The day was grim and flickering, beneath the endless cloud storm. Long and slow, it dragged on for almost thirty hours. As night fell, progress became difficult on account of the variations in the light. Going from darkness, to the blinding flashes just above, wasn’t something anyone’s eyes were able to deal with well. Nobody wanted to waste a whole night to wait for the phenomenon to pass though. Now with sixty hour days. But when their drivers eyes couldn’t take any more, they decided to stop for a short while, and press on once they’d rested. While it was possible to fit everyone in the transport for traveling, it wasn’t big enough for stretching out and sleeping comfortably. They found a good spot under an enormous mushroom and set up camp alongside the stalk, using the transport as cover on the other side.

It was in the black and blinding night that the inhabitants of the patch arrived. They were thin, fibrous beings, made out of plant matter. They looked like grass and mushroom stems, woven into misshapen mannequins. These braided figures, sprouting extra limbs and heads, circled the vehicle, coming around to inspect the camp. The Myo-rak sentry noticed them quickly, and sounded an alert. By the time everyone was awake and up, there were dozens of the things, slowly emerging from the spongy forest.

“Hold your fire,” said Hyus. “They look curious.”

It was difficult to see them all at once, but with every jolt of lightning, more of them appeared. Flash by flash, they moved closer, without seeming to move at all. One, in particular, took the lead. Hyus faced it and raised his arms, showing it that he meant no harm.

He spoke, but his words were gibberish to his plant-like audience. It didn’t matter though, it was more about displaying his manner of communicating than any real attempt to talk to the mycopian aliens.

The forefront being opened several of its mouths wide, revealing layers of delicate lamella. With a wet, retching sound, it ejected spores from the back of their multiple throats. The pulsating green glop struck one of the Myo-rack guards at Hyus’ side. The soldier howled in pain as thin roots penetrated the plates of the natural armor around his elbow, and a cluster of bulbous growths expanded from where the slop had hit him. As a group, the other surrounding creatures stretched their mouths wide, gagging in a sickening chorus that was loud enough to drown out the constant rumble of thunder.

Hyus was quick to issue orders. The first bit was in a language Troop couldn’t understand. After that, the Myo-rak switched back to English. “Get into the transport! We’re leaving!”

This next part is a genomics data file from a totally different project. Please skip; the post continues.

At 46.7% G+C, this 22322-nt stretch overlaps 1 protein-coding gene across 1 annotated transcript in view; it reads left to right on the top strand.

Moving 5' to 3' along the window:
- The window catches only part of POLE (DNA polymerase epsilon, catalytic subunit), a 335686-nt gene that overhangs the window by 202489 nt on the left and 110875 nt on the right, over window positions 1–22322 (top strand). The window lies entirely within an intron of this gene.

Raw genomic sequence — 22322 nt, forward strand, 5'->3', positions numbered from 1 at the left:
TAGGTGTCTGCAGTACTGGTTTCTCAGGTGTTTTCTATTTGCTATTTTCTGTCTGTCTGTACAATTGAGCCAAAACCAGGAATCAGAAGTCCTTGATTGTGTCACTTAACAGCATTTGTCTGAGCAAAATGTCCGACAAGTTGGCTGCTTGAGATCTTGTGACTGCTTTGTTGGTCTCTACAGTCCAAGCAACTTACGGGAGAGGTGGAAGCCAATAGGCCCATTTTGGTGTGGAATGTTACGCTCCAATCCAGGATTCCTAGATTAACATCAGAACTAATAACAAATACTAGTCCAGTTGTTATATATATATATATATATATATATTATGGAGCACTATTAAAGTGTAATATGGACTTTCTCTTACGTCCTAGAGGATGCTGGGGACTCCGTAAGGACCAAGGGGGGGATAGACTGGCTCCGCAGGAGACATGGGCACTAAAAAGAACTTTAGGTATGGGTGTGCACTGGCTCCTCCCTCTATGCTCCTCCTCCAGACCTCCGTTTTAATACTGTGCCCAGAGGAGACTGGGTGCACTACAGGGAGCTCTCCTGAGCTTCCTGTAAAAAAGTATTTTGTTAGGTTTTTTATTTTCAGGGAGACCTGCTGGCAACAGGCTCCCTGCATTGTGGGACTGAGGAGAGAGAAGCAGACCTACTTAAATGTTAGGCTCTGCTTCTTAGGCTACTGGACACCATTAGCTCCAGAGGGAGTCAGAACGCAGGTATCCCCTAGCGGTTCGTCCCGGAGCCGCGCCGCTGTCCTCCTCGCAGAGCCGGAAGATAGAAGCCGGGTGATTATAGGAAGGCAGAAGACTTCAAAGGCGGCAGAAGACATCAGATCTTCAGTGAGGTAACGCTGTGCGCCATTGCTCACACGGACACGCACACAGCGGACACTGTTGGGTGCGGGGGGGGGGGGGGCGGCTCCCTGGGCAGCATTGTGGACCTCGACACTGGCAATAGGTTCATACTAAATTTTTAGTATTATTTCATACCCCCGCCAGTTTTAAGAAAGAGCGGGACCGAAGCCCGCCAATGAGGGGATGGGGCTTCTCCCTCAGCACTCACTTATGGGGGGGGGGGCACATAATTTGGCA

As soon as the odd creatures had started gagging, Troop had run for the vehicle. It was the only safe place to hide. Moments later, disgusting blobs began raining down all around them. Bayfield, with his pair of soldiers and a few of the Ancervin, tore into the tents, grabbing what supplies they could and hauling them inside as fast as possible. The pair of uninjured Myo-rak threw out sonic grenades and flash bombs, with little effect. The sound and light they produced weren’t significantly different than the normal chaos of night here. The creatures ignored them.

Seeing that his men were about to be overrun, Hyus called them back, dragging his injured companion to safety. Bayfield and the others abandoned their task, leaving half the tents, and everything in them, behind. As soon as everyone had piled in, the giant machine stomped away, taking care not to crush any of the horking plant people as they left. On the ground, the infected Myo-rak shuddered, his whole body convulsing with a seizure. His big central eye rolled up into his head while his side eyes squinted shut in pain.

Sargent Bayfield punched the wall, shouting at Hyus. “This is why we need our guns!”

Hyus shook his head, no. “That is why we kept them.”

It looked for a moment like Bayfield was going to attack the big armadillo man, but his senses got a hold of him. On the floor, the trembling Myo-rak thrashed a furious spasm and stopped moving. The strange fungus began to crawl across his body.

Bayfield pointed at the still figure. “Without weapons, we’re all going to die out here, just like him. That’s your fault, Armadillo Man! Yours!” He marched to the back of the transport, fuming.

Hyus was wearing a sympathetic expression that was surprisingly easy to read. He looked to Troop. “We couldn’t hurt them. Those spores might have been how they communicate. Maybe, all they wanted was to talk to us.”

Troop shrugged. “Sure. Maybe. But even if that was the case, how they communicate kills. This isn’t a game anymore, Hyus. The sooner you realize that, the safer we’ll be.”

Hyus didn’t respond, looking down at the body on the floor of the vehicle. Even though the guard was dead, the fungus continued to grow, sprouting from his neck and shoulder, spreading down to his fingertips.

Enler spoke. “Must remove shell. A verdant garden, it remains.”

Troop translated, and Hyus agreed. Whatever funerary rites the Myo-rak had were ignored. They wrapped the body, dropped it out the back hatch without any ceremony, and disinfected the interior as best they could.

Nobody spoke until they’d passed through the next force-field and into a new, brighter patch.

Chapter 7: The Paradise arrives at the end of July!